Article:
Liberals aim to unleash new wave of reform

The liberal/reform faction in the Chinese government is stepping up their rhetoric. Aside from the attack on the conservatives/leftists, they also say that reform is urgently needed.
Leftist social critic finds microblog blocked
Major leftist websites Utopia, at wyzxsx.com, Redchinacn.com, Maoflag.net and others have been inaccessible for several days. They were apparently taken offline after Wen criticised conservatives last week.

These sites had been rallying behind Bo and his so-called Chongqing model of development – a combination of equal growth, conservative ideological control and a ruthless crackdown on organised crime with little regard to due process.

Political science professor Mao Shoulong of Renmin University said the targeting of leftist academics was borne out of Beijing's need for ''a unified ideology'' ahead of the 18th party congress in autumn. ''It's also a way of showing support for the new Chongqing leadership [and avoiding] any further instability there,'' he said.
It may shock outside observers to see the left being censored, but such is the new China. Mao is history and this leadership transition may mark the boldest step forward since the late 1970s, and at least the early 1990s in terms of economic reform.

Li Keqiang vows changes to China's economic model
China cannot delay tough economic reforms, Vice-Premier Li Keqiang said yesterday.

His remarks underscored the top leadership's push for market-based change after the sacking last week of Chongqing party boss Bo Xilai , who pushed for a bigger state role in the economy.
Click the Li Keqiang tag to see previous articles. He has been pushing for major tax reform and policies aimed at creating a large middle class.
"China has reached a crucial period in changing its economic model and [change] cannot be delayed. Reforms have entered a tough stage," Li said, echoing comments made by Wen last week.

"We will make policies more targeted, flexible and forward-looking to maintain relatively fast economic growth and keep price levels basically stable," Li said in a speech at an economic policy conference attended by top Chinese officials, the head of the International Monetary Fund and dozens of foreign business leaders.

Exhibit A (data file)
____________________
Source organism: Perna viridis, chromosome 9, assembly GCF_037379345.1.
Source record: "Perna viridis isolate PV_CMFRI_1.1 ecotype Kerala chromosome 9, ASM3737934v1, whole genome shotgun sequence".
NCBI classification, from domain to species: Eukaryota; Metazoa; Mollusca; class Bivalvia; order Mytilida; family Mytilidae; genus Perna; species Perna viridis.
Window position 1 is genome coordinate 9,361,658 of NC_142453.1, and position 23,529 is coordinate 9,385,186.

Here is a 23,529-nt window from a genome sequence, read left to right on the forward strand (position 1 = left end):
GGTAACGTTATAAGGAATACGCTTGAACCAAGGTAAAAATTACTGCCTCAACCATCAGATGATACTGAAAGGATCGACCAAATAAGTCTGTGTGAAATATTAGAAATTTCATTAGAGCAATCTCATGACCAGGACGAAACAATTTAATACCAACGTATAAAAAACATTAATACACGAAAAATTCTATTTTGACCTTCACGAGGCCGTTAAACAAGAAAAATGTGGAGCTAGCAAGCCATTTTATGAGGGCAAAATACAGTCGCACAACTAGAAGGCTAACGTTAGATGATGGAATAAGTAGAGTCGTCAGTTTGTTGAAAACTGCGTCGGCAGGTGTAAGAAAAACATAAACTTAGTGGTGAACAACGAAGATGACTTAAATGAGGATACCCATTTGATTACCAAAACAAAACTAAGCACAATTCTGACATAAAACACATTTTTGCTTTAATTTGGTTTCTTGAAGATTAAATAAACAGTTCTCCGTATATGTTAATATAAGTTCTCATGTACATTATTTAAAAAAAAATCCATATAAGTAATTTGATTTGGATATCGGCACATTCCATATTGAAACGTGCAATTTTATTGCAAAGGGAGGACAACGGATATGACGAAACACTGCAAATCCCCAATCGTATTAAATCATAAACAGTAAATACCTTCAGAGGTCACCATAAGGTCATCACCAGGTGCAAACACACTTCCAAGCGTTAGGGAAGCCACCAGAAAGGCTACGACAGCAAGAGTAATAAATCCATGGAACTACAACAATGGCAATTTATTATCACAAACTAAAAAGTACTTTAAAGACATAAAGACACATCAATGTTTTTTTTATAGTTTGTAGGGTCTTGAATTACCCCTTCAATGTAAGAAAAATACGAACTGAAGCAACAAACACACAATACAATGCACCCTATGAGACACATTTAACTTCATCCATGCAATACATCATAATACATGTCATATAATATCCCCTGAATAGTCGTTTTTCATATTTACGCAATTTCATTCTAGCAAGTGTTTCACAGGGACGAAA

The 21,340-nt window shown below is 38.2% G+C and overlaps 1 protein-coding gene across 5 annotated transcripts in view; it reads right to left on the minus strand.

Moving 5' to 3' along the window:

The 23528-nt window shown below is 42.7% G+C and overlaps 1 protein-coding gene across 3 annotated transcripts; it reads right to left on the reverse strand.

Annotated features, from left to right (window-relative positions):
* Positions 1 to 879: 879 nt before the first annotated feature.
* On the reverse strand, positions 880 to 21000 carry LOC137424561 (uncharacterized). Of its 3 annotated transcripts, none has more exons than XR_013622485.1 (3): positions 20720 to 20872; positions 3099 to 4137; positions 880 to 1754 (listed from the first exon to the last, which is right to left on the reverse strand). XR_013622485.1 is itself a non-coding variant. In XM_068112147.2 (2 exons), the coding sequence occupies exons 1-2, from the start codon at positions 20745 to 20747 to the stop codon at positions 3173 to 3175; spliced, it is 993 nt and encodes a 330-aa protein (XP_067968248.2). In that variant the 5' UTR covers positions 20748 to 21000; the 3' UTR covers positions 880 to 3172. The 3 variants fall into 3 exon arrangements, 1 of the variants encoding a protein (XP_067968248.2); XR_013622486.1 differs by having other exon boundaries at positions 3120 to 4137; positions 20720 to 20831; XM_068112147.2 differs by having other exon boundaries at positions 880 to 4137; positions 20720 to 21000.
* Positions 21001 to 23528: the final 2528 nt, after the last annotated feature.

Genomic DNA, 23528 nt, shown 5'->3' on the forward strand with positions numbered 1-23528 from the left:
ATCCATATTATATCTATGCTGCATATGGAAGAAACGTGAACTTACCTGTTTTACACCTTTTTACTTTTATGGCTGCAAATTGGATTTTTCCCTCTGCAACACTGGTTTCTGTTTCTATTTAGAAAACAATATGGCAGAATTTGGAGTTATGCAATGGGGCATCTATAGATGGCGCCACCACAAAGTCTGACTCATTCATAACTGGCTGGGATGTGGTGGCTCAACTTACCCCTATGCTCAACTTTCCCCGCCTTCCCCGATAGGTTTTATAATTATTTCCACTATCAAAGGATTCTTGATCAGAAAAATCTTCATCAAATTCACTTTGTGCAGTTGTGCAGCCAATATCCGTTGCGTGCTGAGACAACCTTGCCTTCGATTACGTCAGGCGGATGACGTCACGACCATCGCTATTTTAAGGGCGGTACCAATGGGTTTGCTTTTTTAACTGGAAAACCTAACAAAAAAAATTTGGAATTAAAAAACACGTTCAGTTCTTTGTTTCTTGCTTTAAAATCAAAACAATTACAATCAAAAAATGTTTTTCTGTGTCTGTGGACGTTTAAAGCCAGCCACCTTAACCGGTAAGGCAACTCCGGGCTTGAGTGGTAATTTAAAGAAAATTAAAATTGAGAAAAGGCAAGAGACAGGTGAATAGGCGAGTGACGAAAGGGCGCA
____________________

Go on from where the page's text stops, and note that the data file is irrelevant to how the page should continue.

He said Beijing would "deepen reforms on taxes, the financial sector, prices and income distribution and seek breakthroughs in key areas to let market forces play a bigger role in resource allocation".
Other liberals are also looking to take on new leadership roles in the coming year. One of those was Bo Xilai's biggest critic, Guangdong party secretary Wang Yang. He is briefly profiled along with other rising leaders in the SCMP article, Glimpse of those waiting in the wings.
Wang is also a media icon for the new generation of leaders. His liberal and transparent approach in quelling social unrest such as village land disputes or factory strikes is a sharp contrast to conservative officials, who tend to react to unrest with violence or suppression.

Wang has stepped up his push for a smarter, leaner form of government in what is being seen as an attempt to bolster his support among the liberal camp.

"We must hasten the development of small government and a great society," Wang told a provincial social development meeting.
The coming years will be critical for Chinese development. Besides dealing with the bad debts in the banking system, negative social mood and an economic model well past its expiration date, the Chinese also must contend with demographic changes. In 2011, Nicolas Eberstadt covered the demographic situation in China in The demographic risks to China’s long-term economic outlook

In simplest terms, China's demographic dividend is coming to an end and productivity growth will be needed to generate GDP growth.

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